Kent Police last month posted to Facebook about the partnership with Ring.

“This could prove especially helpful with residential burglaries, vehicle prowls, vehicle thefts and mail/package thefts,” police said. “Your privacy is important to us. Officers will not have direct access to user’s cameras or devices through the Neighbors portal or through Ring. Officers must first make the request through Ring, referencing a relevant case and then request footage within a limited area and time. Users have the choice to provide the information or not. Direct contact between Kent PD and the user will not happen until the user has agreed to share the video.”

A Ring spokesperson sent the following email, from its Santa Monica, California headquarters, in response to questions from the Kent Reporter about the new partnership.

“Ring’s mission is to make neighborhoods safer,” according to the spokesperson. “We work towards this mission in a number of ways, including allowing local police to share official, important crime and safety updates with their residents through the free Neighbors app. Ring has designed the Neighbors app in a way that upholds our user privacy standards and keeps residents in control. We’ve seen many positive examples of residents and local police engaging on the Neighbors app and believe open communication is an important step in building safer, stronger communities.”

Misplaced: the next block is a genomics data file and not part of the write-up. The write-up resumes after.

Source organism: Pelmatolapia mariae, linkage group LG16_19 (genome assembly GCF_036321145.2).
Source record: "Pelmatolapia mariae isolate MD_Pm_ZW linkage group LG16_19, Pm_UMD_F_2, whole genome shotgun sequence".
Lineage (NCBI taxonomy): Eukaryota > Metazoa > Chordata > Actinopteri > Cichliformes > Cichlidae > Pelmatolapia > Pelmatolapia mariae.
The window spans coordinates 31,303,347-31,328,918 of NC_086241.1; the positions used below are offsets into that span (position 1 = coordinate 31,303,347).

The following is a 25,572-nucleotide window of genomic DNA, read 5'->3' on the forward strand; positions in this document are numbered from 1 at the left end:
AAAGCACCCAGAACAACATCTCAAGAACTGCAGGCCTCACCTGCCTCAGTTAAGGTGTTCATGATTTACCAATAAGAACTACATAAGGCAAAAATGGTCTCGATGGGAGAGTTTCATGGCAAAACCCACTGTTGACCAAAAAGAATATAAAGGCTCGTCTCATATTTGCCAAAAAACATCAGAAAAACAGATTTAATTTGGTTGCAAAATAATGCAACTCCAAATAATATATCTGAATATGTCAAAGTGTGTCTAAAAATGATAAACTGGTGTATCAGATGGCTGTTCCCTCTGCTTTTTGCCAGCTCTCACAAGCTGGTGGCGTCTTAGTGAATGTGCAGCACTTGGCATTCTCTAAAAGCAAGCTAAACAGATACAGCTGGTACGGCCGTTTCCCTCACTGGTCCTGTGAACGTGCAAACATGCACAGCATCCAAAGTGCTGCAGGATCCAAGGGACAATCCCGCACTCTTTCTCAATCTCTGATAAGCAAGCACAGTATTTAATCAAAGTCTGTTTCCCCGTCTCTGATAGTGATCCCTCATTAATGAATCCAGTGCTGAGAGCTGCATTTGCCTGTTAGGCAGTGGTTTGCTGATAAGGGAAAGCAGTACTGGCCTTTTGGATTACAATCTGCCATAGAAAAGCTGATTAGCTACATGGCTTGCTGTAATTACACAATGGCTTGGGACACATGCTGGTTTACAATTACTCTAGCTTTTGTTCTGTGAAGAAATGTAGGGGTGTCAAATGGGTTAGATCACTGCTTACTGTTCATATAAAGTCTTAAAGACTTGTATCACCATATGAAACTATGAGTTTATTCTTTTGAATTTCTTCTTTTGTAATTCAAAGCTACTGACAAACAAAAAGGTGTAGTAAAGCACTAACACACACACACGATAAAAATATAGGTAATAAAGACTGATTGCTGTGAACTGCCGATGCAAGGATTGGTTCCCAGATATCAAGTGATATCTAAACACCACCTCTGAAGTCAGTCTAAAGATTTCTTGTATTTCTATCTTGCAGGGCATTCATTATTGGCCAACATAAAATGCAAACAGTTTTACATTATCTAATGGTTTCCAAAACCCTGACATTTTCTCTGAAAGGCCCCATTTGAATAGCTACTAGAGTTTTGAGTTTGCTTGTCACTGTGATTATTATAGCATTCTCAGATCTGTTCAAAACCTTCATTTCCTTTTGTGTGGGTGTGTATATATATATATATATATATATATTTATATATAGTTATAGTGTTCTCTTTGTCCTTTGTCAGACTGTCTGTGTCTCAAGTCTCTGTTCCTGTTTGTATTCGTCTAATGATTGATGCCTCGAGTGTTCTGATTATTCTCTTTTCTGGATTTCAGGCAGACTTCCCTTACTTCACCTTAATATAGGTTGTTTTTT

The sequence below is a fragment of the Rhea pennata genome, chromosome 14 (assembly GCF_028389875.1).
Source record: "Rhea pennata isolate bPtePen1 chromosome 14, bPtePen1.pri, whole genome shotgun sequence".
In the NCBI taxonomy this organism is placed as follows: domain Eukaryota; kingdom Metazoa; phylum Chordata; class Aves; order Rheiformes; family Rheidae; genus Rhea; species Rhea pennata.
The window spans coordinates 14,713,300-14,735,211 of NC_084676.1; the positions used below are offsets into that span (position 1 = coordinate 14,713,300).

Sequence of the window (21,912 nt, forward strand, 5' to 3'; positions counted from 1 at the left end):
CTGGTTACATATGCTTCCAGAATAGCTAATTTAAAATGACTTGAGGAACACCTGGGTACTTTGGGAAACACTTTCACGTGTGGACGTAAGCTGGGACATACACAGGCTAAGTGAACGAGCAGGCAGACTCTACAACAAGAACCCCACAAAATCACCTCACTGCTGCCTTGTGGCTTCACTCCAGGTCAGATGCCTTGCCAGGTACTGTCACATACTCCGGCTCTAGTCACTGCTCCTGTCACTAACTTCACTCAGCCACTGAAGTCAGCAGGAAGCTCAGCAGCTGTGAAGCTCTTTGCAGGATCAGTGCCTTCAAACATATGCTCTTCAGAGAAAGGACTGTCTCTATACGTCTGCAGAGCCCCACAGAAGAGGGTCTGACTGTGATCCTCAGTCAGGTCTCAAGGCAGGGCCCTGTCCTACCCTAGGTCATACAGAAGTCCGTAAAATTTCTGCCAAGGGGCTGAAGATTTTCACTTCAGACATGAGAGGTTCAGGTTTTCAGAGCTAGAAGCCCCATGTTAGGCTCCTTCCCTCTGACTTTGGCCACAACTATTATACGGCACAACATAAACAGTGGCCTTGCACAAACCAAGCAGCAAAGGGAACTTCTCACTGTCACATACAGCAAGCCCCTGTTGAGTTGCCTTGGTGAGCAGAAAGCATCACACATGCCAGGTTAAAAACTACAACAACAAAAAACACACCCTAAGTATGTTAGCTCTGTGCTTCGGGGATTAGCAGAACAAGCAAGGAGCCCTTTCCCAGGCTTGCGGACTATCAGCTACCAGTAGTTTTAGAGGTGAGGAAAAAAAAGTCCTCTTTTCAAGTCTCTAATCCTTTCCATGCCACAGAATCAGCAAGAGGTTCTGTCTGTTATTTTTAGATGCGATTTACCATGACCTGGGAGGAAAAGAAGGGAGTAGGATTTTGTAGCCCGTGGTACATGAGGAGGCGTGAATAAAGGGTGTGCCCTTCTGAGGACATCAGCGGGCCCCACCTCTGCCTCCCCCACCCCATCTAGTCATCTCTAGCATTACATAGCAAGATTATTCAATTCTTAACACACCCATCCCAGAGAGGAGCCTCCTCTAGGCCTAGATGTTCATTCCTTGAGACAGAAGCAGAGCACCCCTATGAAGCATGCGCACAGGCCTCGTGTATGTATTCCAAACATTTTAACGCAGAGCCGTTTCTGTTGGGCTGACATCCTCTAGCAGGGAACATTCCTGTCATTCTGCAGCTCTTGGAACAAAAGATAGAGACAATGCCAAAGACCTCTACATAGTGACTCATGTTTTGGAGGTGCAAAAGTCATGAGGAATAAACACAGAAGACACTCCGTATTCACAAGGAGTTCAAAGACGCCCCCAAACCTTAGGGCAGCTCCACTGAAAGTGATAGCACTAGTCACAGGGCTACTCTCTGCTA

Ring explains on its website how law enforcement uses the Neighbors app. Ring posted an example of how a Virginia Beach family was able to quickly recover stolen medical supplies for their diabetic child after sharing a video of the package theft on the app.

People don’t need to own a Ring device to download the Neighbors app, which is free and requires a valid address and email.

Others don’t support the Ring camera system. A Mississippi family is suing Ring after someone hacked into their camera system and taunted their 8-year-old daughter, according to NBC’s

Padilla expects the partnership to be a benefit. He said detectives tracked down Ring camera video that helped in at least two cases over the past two years.

In 2018, Ring video recorded the suspect in a homicide dumping evidence down a storm drain. Detectives were later able to go and recover the evidence.

Last year, Ring video aided detectives in identifying a suspect who had broken into a woman’s condominium, armed with handgun, Padilla said. When the officers arrived to investigat

e the suspect, who was hiding in a closet, attacked the officers and after a brief struggle managed to run out of the condo.

“Our detectives canvassed the neighboring condos and located Ring video that recorded the suspect fleeing the scene,” Padilla said. “The video led to the eventual identification and

arrest of the suspect.”

Those are reasons Padilla expects a good outcome to joining Ring.

“We look forward to our partnership with the Neighbors app by Ring,” Padilla said. “Anytime we can enhance tools and technology to work further with residents, businesses and neighborhoods, we make our community safer.”

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A Ring video doorbell. COURTESY PHOTO, Ring

A Ring video doorbell. COURTESY PHOTO, Ring